69 LBJ conned the American people: "continuity"
71-72 How did Ball change his approach?
LBJ's reaction [contrast with his reaction on page 90]
73-75 Vice President Humphrey puts in his two cents; threat from liberals
75 McGeorge Bundy wants to make LBJ decide [Bundy's way]
76 Notice how Bundy and McNamara work in concert
Public opinions polls back air strikes
Influence of Bill Moyers
77-78 LBJ solicits advice: Former President Eisenhower (Ike)
What is your reaction to the advice Ike gives here [and later]
79 New troubles in South Vietnam postpone decision to bomb North
80-81 Pham Ngoc Thao: my meeting with him when I was a college student
83-84 Influence on LBJ of memo from Dean Rusk
84-90 Influence of memo from George Ball
Important experience in Ball's past
90 Compare reaction of LBJ this time to that on page 72

Chapter 5: Where Are We Going?
92-93 Westmoreland requests ground troops to protect air bases
Military will now gain power in discussions and decisions
95 LBJ's advisors refine their positions in light of new data
96-97 Selma events compounded Johnson's political calculations
98 Bundy and Westmoreland argue for more troops
99 LBJ once again ask Senator Mansfield for advice
101 Bundy's memo: many different pressures on LBJ
102 How could we have gotten our messages to Hanoi [McNamara's book]
104 LBJ again talks to Mansfield
105 CIA gloomy assessment
106 Taylor continues to challenge troop requests
107 LBJ not exactly truthful to the press
108 Could Vietcong win even if Hanoi supplies cut off
109 Change Marine's goal to active combat: mission creep
110 LBJ tries to deflect criticism: Fulbright
113 NSAM-328: inching ahead; secrecy

Chapter 6: If I Were Ho Chi Minh, I Would Never Negotiate
115 What is "rational"
Misperceptions of the enemy
UN Secretary-General U Thant complicates the situation
117 Deciphering North's conflicting signals [and vice versa: McNamara book]
118-119 Other critics come on stream
120 Beginnings of anti-war movement: teach-ins
122 What threat from PRC—in middle of "Cultural Revolution"
123 LBJ never understood Ho Chi Minh
125-127 Altered complexion of decisions: military now more prominent
Attempts to get Ambassador Taylor "on the team"
128-130 Ball writes another memo
131 LBJ decides to send 50,000 more troops

Chapter 7: What in the World is Happening
132-134 Impact of Dominican Republic invasion on LBJ's political position
135 Pressures on LBJ from left and right
136 LBJ fears conservative criticism if he halts bombing
137 How to communicate with the North Vietnamese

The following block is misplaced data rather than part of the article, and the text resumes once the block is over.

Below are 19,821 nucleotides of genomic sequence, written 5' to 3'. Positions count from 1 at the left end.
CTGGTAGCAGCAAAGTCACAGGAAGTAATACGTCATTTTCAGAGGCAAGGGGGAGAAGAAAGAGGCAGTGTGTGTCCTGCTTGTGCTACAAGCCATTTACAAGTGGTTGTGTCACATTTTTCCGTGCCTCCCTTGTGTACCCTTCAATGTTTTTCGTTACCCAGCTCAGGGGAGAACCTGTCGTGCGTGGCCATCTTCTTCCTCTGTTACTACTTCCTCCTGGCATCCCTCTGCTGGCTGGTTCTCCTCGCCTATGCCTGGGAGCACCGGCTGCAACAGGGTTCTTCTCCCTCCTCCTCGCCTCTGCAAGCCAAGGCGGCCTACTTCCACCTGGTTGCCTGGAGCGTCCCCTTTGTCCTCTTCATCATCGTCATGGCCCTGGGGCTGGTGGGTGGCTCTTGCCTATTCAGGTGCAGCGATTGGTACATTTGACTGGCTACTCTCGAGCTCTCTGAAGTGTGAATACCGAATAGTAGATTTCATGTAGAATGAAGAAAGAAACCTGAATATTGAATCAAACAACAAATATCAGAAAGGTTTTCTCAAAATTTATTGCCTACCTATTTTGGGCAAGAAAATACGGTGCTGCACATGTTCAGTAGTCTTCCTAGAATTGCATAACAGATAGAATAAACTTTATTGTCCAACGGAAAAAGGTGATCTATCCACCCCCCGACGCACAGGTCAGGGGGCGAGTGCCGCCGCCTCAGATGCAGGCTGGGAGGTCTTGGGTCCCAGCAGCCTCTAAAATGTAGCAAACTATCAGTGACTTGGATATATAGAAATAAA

138 McNamara's book calls this third point shift a "lost opportunity"
139 LBJ again talks to Ike
142 North sees American position as unfair to them: asymmetrical
143-144 LBJ gets advice from Clark Clifford
151-152 Taylor gets on the team; LBJ crashes a meeting

Chapter 8: Can You Stop It?
153 Westmoreland again asks for more troops
155 Obscure means to confirm mission change
157 LBJ asks Mansfield for advice
159-160 Go through the give-and-take carefully
162 Conflicting pressures on LBJ
163 LBJ asks Ike for advice again
164-166 Another memo from George Ball
167 McNamara's position leans toward more troops; competing memos
168 Bundy questions ultimate objectives; but no withdrawal contemplated
Ball calls for withdrawal
171 Rusk writes LBJ: hold to a hard line; stay the course in Vietnam
172 LBJ talks with Ike again; Ike continues to give hawkish advice
173-176 LBJ convenes the "elder statesmen"; they are hawkish [now]
180-181 How to finance the war [quietly]: guns versus butter

Chapter 9: Better'n Owl
184-192 This is a fascinating chronicle of a high-level meeting
192 LBJ tries to co-opt the Joint Chiefs [who are they?]
197 LBJ is very insightful here on how history will look his decisions
202 Ball's interaction with Clark Clifford
202-206 LBJ talks with Clark Clifford; pits Clifford against McNamara
206 LBJ made the decision to increase ground troop levels
How to announce it publicly
207 No declaration of war; no reserve call up; no major departure
208-210 LBJ tries to co-opt Congressional leaders
Senator Mansfield speaks up
212-214 Read these pages carefully

Conclusion:
215-221 Read these pages carefully